A Comparsion of Multiple Imputation Methods for Missing Covariate Values in Recurrent Event Data
Independent thesis Advanced level (degree of Master (Two Years)), 20 credits / 30 HE creditsStudent thesis
Multiple imputation (MI) is a commonly used approach to impute missing data. This thesis studies missing covariates in recurrent event data, and discusses ways to include the survival outcomes in the imputation model. Some MI methods under consideration are the event indicator D combined with, respectively, the right-censored event times T, the logarithm of T and the cumulative baseline hazard H0(T). After imputation, we can then proceed to the complete data analysis. The Cox proportional hazards (PH) model and the PWP model are chosen as the analysis models, and the coefficient estimates are of substantive interest. A Monte Carlo simulation study is conducted to compare different MI methods, the relative bias and mean square error will be used in the evaluation process. Furthermore, an empirical study based on cardiovascular disease event data which contains missing values will be conducted. Overall, the results show that MI based on the Nelson-Aalen estimate of H0(T) is preferred in most circumstances.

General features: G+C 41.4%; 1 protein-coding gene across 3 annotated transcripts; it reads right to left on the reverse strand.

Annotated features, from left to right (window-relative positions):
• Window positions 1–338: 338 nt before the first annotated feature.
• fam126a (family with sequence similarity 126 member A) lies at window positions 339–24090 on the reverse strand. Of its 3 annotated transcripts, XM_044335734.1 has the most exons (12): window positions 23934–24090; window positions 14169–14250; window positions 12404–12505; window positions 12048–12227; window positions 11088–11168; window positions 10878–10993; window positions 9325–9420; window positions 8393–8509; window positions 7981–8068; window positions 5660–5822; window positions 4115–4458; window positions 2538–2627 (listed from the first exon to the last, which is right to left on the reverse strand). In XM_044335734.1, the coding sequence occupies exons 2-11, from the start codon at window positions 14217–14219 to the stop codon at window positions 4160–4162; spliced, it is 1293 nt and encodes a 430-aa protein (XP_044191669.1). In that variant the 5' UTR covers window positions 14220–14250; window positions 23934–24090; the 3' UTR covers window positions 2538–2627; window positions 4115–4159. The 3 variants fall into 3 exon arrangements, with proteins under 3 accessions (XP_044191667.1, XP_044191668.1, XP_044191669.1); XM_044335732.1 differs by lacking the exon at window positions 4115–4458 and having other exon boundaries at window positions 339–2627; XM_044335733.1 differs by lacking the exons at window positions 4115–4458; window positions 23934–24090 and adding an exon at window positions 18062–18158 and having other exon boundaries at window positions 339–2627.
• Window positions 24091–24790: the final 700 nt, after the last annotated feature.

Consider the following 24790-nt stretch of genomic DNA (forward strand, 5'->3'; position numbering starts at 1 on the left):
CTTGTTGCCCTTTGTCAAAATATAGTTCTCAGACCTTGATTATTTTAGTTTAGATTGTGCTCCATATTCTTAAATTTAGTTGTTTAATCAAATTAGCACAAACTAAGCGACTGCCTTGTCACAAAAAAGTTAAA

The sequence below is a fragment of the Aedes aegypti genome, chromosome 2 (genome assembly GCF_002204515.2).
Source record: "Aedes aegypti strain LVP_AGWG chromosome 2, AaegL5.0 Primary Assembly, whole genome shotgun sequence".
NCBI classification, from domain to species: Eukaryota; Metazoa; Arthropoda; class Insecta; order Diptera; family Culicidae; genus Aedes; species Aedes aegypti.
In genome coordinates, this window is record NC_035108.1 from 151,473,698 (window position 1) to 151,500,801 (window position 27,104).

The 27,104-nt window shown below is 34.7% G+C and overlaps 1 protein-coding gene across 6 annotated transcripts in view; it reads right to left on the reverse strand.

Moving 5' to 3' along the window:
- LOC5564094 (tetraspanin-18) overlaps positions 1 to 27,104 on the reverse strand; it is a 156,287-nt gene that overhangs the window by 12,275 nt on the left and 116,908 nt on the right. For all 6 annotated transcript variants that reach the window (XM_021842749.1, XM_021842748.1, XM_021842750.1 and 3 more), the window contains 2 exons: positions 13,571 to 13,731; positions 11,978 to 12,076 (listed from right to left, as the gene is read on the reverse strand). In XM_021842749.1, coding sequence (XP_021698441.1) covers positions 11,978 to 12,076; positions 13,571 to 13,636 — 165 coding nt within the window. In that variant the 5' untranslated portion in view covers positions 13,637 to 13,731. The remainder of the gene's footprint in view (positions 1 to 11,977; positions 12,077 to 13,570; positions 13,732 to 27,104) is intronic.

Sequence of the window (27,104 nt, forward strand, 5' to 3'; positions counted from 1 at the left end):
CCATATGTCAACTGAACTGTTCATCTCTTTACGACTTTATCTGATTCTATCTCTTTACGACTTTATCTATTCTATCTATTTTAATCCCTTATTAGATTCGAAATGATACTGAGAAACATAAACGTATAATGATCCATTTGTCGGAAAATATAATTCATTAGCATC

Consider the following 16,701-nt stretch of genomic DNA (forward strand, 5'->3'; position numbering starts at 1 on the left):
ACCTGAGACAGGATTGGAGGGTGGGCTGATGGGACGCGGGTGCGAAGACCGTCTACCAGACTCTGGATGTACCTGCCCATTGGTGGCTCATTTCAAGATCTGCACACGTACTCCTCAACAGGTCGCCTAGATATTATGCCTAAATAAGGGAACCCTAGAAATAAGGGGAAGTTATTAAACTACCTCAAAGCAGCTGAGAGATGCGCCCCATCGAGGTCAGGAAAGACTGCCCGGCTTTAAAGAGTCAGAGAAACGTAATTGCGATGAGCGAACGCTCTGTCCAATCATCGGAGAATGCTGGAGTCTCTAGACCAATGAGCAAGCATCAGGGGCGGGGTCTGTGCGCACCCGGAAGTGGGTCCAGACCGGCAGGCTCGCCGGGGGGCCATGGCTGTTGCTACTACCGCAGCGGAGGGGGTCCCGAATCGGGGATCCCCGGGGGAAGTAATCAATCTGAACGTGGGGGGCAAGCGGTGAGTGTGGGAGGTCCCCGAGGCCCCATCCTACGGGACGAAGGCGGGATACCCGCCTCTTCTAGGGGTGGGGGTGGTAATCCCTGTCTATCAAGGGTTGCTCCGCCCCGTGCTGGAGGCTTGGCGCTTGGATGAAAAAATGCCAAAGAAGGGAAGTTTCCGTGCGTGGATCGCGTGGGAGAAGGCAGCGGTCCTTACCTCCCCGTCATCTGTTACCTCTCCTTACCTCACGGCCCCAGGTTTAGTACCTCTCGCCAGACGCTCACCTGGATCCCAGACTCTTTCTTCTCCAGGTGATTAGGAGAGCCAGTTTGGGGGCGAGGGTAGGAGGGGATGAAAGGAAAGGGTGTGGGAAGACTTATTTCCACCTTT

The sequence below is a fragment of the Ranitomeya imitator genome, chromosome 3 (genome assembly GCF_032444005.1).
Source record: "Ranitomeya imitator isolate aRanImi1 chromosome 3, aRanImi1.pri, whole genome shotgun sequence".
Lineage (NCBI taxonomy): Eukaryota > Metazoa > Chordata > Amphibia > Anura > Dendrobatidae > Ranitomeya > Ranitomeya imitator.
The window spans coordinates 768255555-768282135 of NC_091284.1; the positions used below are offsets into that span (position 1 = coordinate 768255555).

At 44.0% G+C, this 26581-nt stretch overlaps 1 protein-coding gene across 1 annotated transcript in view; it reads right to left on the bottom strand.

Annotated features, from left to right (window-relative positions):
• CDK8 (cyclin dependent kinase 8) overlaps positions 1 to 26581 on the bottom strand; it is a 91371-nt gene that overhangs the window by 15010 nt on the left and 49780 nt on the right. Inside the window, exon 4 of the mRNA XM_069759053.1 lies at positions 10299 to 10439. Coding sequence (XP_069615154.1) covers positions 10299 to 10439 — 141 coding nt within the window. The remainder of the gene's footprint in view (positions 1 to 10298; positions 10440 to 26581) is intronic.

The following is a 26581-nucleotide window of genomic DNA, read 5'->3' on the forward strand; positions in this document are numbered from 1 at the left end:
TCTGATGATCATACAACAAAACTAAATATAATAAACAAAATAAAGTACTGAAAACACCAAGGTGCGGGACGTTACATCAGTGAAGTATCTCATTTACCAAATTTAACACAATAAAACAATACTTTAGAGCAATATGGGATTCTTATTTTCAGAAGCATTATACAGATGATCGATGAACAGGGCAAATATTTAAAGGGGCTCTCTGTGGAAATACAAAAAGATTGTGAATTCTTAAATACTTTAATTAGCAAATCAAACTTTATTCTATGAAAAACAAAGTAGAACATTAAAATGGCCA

Place, publisher, year, edition, pages
2015. , 26 p.
Missing data, Multiple imputation, Missing covariates, Recurrent event data, Cox PH model, PWP model
Probability Theory and Statistics
IdentifiersURN: urn:nbn:se:uu:diva-256602OAI: oai:DiVA.org:uu-256602DiVA: diva2:825960
Master Programme in Statistics